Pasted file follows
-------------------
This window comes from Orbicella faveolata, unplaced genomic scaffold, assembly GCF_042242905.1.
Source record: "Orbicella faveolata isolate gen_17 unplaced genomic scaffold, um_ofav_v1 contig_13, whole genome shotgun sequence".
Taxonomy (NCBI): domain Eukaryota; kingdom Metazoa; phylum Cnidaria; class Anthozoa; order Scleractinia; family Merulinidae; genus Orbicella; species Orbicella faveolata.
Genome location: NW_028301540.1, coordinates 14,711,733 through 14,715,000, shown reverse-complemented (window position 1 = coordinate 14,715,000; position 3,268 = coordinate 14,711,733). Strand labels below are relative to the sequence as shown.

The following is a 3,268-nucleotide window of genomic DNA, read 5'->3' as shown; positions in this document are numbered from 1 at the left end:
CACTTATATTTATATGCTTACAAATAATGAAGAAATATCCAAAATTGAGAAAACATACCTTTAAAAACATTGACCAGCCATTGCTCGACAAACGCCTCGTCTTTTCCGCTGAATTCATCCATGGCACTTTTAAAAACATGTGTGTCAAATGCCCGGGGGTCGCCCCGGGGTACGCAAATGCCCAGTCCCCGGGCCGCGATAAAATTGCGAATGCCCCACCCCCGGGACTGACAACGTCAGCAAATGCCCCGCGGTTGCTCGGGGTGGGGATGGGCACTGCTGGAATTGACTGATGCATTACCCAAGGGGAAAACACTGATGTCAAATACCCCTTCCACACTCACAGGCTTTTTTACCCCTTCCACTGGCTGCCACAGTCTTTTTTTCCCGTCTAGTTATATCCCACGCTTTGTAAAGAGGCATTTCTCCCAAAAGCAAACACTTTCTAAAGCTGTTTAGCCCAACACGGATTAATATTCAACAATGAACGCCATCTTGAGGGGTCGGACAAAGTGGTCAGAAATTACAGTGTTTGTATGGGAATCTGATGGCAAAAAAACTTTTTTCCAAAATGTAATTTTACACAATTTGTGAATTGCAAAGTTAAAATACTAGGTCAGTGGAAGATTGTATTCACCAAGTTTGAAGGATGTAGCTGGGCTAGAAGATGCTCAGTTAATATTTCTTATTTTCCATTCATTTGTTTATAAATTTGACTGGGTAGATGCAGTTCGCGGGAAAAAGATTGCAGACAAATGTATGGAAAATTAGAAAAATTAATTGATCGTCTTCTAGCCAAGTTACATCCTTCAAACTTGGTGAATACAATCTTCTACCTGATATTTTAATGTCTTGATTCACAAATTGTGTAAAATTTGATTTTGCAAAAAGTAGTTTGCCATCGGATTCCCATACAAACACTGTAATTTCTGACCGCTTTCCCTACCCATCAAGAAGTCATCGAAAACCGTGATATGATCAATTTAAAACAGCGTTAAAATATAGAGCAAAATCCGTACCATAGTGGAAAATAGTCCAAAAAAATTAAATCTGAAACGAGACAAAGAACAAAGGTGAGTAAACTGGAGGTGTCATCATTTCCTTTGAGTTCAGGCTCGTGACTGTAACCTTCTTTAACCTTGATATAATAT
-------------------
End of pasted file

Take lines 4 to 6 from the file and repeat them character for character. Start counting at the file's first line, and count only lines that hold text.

Genome location: NW_028301540.1, coordinates 14,711,733 through 14,715,000, shown reverse-complemented (window position 1 = coordinate 14,715,000; position 3,268 = coordinate 14,711,733). Strand labels below are relative to the sequence as shown.

The following is a 3,268-nucleotide window of genomic DNA, read 5'->3' as shown; positions in this document are numbered from 1 at the left end:
CACTTATATTTATATGCTTACAAATAATGAAGAAATATCCAAAATTGAGAAAACATACCTTTAAAAACATTGACCAGCCATTGCTCGACAAACGCCTCGTCTTTTCCGCTGAATTCATCCATGGCACTTTTAAAAACATGTGTGTCAAATGCCCGGGGGTCGCCCCGGGGTACGCAAATGCCCAGTCCCCGGGCCGCGATAAAATTGCGAATGCCCCACCCCCGGGACTGACAACGTCAGCAAATGCCCCGCGGTTGCTCGGGGTGGGGATGGGCACTGCTGGAATTGACTGATGCATTACCCAAGGGGAAAACACTGATGTCAAATACCCCTTCCACACTCACAGGCTTTTTTACCCCTTCCACTGGCTGCCACAGTCTTTTTTTCCCGTCTAGTTATATCCCACGCTTTGTAAAGAGGCATTTCTCCCAAAAGCAAACACTTTCTAAAGCTGTTTAGCCCAACACGGATTAATATTCAACAATGAACGCCATCTTGAGGGGTCGGACAAAGTGGTCAGAAATTACAGTGTTTGTATGGGAATCTGATGGCAAAAAAACTTTTTTCCAAAATGTAATTTTACACAATTTGTGAATTGCAAAGTTAAAATACTAGGTCAGTGGAAGATTGTATTCACCAAGTTTGAAGGATGTAGCTGGGCTAGAAGATGCTCAGTTAATATTTCTTATTTTCCATTCATTTGTTTATAAATTTGACTGGGTAGATGCAGTTCGCGGGAAAAAGATTGCAGACAAATGTATGGAAAATTAGAAAAATTAATTGATCGTCTTCTAGCCAAGTTACATCCTTCAAACTTGGTGAATACAATCTTCTACCTGATATTTTAATGTCTTGATTCACAAATTGTGTAAAATTTGATTTTGCAAAAAGTAGTTTGCCATCGGATTCCCATACAAACACTGTAATTTCTGACCGCTTTCCCTACCCATCAAGAAGTCATCGAAAACCGTGATATGATCAATTTAAAACAGCGTTAAAATATAGAGCAAAATCCGTACCATAGTGGAAAATAGTCCAAAAAAATTAAATCTGAAACGAGACAAAGAACAAAGGTGAGTAAACTGGAGGTGTCATCATTTCCTTTGAGTTCAGGCTCGTGACTGTAACCTTCTTTAACCTTGATATAATAT